Students take tests exhaustively throughout their K-12 careers—so do they need to take a separate exam to gauge reading and writing skills for work? It’s a question still a long way away from having a clear answer.
By far the most popular workforce-readiness tests for schools are. The Iowa City, Iowa-based organization offers a host of exams in the WorkKeys suite, but the most commonly administered ones are Workplace Documents, which measures reading in a workplace context; Graphic Literacy, which focuses on finding and interpreting information from charts, tables, and graphics; and Applied Math.
Alabama, Michigan, South Carolina, and Wisconsin have all their high school students take WorkKeys tests, and in eight other states, districts have the option to administer them. Students who get a score of 3 or higher on each exam, out of a maximum score of 7, also can earn a credential, called the National Career Readiness Certificate.
First developed in 1992, WorkKeys tests themselves never get as specific as welding techniques or coding in Java. Instead they’re based on shared skills that cross fields.
ACT has aggressively marketed its services to businesses, as well as to school leaders. It offers job-profiling services and maintains ain which employers and others can look up estimated WorkKeys scores corresponding to the skills needed for those jobs. In all, there were 1.7 million WorkKeys test-takers in 2017, ACT said.
Most of the research on WorkKeys has been conducted to confirm that the test is valid—in other words, that it measures what it’s designed to measure. Fewer external studies show the connection between students’ scores and their future success in specific jobs.
Evidence does indicate, however, that the test content differs significantly from traditional reading and math tests.
Studies commissioned earlier this decade by the federal board that administers the National Assessment of Educational Progress concluded that WorkKeys, though a few topics overlapped.
The cognitive focus of the exams also differed. WorkKeys’ documents exam, for example, emphasized locating and recalling information, whereas NAEP emphasized students’ ability to critique or evaluate something they’d read. And test questions were sometimes better linked to NAEP’s 8th grade frameworks, and at other times, to its 12th grade frameworks.
ACT debuted updated tests in 2017 to reflect new skills it identified in its job profiles, said Tom Langenfeld, the principal assessment designer for WorkKeys. The changes include a stronger focus on digital reading (as in an email chain), on spreadsheets in the math exam, and especially on identifying useful, accurate charts on the graphic-literacy exam.
Some testing experts say they worry WorkKeys may be too limited to gauge specific skills in demand in the workforce today as jobs grow more specialized.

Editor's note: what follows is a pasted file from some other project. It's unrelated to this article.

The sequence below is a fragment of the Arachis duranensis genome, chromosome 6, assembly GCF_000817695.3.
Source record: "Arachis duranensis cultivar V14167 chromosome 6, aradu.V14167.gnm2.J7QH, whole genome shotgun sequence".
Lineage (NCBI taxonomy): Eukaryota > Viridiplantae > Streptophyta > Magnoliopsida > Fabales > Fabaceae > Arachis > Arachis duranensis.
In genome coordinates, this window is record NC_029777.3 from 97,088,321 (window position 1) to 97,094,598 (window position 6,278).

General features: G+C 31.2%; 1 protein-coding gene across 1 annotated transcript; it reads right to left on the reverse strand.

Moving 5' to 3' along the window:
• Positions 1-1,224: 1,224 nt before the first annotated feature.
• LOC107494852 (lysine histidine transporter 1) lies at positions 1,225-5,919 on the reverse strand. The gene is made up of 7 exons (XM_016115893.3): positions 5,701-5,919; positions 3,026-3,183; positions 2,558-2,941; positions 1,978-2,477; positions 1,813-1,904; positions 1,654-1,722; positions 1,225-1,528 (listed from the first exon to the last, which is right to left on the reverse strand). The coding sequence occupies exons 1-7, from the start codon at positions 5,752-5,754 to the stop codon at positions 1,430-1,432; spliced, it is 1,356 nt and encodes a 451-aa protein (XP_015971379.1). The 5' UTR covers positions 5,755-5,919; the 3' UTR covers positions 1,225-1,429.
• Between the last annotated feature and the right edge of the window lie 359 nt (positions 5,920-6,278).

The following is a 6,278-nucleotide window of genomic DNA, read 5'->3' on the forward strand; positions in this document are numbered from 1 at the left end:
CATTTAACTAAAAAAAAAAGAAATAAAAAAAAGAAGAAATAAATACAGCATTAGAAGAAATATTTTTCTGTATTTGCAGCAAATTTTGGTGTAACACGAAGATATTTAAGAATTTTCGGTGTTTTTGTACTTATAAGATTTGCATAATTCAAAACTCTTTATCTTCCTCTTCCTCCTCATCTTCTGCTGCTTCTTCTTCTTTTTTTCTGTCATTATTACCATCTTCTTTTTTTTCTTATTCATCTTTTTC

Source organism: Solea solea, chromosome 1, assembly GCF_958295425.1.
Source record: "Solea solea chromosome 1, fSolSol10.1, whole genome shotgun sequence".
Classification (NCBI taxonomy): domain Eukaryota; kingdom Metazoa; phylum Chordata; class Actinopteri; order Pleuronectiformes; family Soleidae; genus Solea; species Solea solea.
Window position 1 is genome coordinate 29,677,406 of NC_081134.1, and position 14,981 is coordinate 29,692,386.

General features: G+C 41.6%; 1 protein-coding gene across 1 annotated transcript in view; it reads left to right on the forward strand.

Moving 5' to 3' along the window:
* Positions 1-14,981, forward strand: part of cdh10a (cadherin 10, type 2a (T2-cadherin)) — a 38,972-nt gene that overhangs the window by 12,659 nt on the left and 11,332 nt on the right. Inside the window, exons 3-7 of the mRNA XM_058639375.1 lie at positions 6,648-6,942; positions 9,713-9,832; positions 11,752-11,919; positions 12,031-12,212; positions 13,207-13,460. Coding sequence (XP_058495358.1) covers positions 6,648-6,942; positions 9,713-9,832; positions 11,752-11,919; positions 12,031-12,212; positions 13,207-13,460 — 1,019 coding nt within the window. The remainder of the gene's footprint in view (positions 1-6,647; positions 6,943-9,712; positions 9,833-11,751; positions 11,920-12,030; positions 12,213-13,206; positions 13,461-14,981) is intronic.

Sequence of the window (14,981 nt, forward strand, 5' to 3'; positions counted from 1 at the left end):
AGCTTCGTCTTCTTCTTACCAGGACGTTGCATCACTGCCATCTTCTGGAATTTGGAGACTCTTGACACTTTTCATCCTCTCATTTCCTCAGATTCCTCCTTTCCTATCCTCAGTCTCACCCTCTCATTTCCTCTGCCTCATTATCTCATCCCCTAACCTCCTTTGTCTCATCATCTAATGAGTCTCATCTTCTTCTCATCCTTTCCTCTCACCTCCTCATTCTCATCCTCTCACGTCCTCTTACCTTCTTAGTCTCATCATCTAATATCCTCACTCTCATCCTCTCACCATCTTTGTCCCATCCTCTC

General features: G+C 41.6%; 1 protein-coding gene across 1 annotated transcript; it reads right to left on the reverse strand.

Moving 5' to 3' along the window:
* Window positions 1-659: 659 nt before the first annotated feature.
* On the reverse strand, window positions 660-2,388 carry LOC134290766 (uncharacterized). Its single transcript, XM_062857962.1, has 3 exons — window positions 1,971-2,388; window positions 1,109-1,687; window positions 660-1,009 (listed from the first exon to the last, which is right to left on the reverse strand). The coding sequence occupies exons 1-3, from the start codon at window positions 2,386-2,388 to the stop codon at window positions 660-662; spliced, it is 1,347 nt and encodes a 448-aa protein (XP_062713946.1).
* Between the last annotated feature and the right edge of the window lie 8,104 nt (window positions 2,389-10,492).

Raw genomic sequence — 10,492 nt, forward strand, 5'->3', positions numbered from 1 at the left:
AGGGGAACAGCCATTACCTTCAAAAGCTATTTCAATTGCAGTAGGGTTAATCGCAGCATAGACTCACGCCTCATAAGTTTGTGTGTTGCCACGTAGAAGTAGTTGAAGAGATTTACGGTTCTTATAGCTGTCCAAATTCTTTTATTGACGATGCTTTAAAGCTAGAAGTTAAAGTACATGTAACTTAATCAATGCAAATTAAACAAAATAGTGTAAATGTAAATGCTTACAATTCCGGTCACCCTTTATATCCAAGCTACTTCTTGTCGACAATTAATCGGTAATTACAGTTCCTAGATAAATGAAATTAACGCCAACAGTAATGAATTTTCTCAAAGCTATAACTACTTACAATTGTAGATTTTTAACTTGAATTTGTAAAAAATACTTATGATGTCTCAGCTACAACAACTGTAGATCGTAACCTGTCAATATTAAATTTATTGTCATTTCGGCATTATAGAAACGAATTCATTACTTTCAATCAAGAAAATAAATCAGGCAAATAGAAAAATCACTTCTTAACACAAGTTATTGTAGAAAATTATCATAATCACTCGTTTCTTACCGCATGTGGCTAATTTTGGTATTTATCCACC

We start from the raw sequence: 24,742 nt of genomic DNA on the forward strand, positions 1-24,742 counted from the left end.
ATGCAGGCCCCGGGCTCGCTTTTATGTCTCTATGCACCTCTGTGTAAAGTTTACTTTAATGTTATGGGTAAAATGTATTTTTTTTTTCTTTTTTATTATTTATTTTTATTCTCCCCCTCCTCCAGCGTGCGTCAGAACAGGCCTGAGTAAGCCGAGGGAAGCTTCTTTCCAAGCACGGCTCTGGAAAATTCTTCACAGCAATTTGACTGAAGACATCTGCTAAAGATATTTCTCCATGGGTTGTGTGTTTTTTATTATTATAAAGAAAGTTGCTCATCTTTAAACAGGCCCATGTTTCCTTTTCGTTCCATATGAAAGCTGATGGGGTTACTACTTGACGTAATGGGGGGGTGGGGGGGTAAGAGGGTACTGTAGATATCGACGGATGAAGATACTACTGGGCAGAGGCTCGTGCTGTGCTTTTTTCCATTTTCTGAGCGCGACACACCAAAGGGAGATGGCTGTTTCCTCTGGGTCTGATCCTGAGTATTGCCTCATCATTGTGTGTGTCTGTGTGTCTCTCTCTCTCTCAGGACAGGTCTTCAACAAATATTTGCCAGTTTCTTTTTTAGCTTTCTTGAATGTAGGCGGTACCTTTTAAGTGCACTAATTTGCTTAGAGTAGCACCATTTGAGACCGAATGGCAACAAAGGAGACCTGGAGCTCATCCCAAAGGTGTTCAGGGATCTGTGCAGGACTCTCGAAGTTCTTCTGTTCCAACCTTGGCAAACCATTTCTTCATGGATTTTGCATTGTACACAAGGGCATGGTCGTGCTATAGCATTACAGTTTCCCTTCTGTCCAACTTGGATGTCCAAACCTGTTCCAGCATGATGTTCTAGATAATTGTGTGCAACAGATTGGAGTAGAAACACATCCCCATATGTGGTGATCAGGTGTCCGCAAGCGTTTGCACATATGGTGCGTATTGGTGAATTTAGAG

“The construct of WorkKeys has been restricted to reading information, locating information, and relatively simple math, and then further restricted beyond that because there are only certain things you can do with multiple-choice tests,” said Joseph Martineau, a senior associate at the Center for Assessment, a testing-consulting group. “I think they could update their studies and they could take advantage of technology-enhanced test items where they’re having people actually do things, like type out data into a table and organize it.”
WorkKeys has stayed with paper-and-pencil tests partly at employers’ requests, Langenfeld noted.
And some employers that rely on the exam say they can spot key differences in employee skill based on their scores.
, an Alexandria, La., wood-product company that’s been in existence since 1923, requires new hires in production to score a 3 on each of the exams making up the career-readiness certificate. Donna Bailey, the company’s vice president for human resources, said she’s been exploring raising that bar to a 4—or possibly making it a threshold for advancing to different skills within the plant.
“I think a score of 4 shows that a person is more apt to read for meaning, whereas a 3 shows they just have basic reading skills,” she said. “And there is a difference with those folks [with 4s]. They are more independent; they can critically think. When they read something, they are reading to solve a problem.”
More to the point, she said, is that as manufacturing becomes less manual and more technical, employers need bigger doses of ongoing training. And while employers bear some of that responsibility, workers must have the independent reading and research abilities to refresh their skills as needed.
“Adult learners have to be self-learners,” she said. “Sometimes, they are going to have to find the information themselves.”
A version of this article appeared in the September 26, 2018 edition of Education Week as WorkKeys Exam Gauges Literacy for Work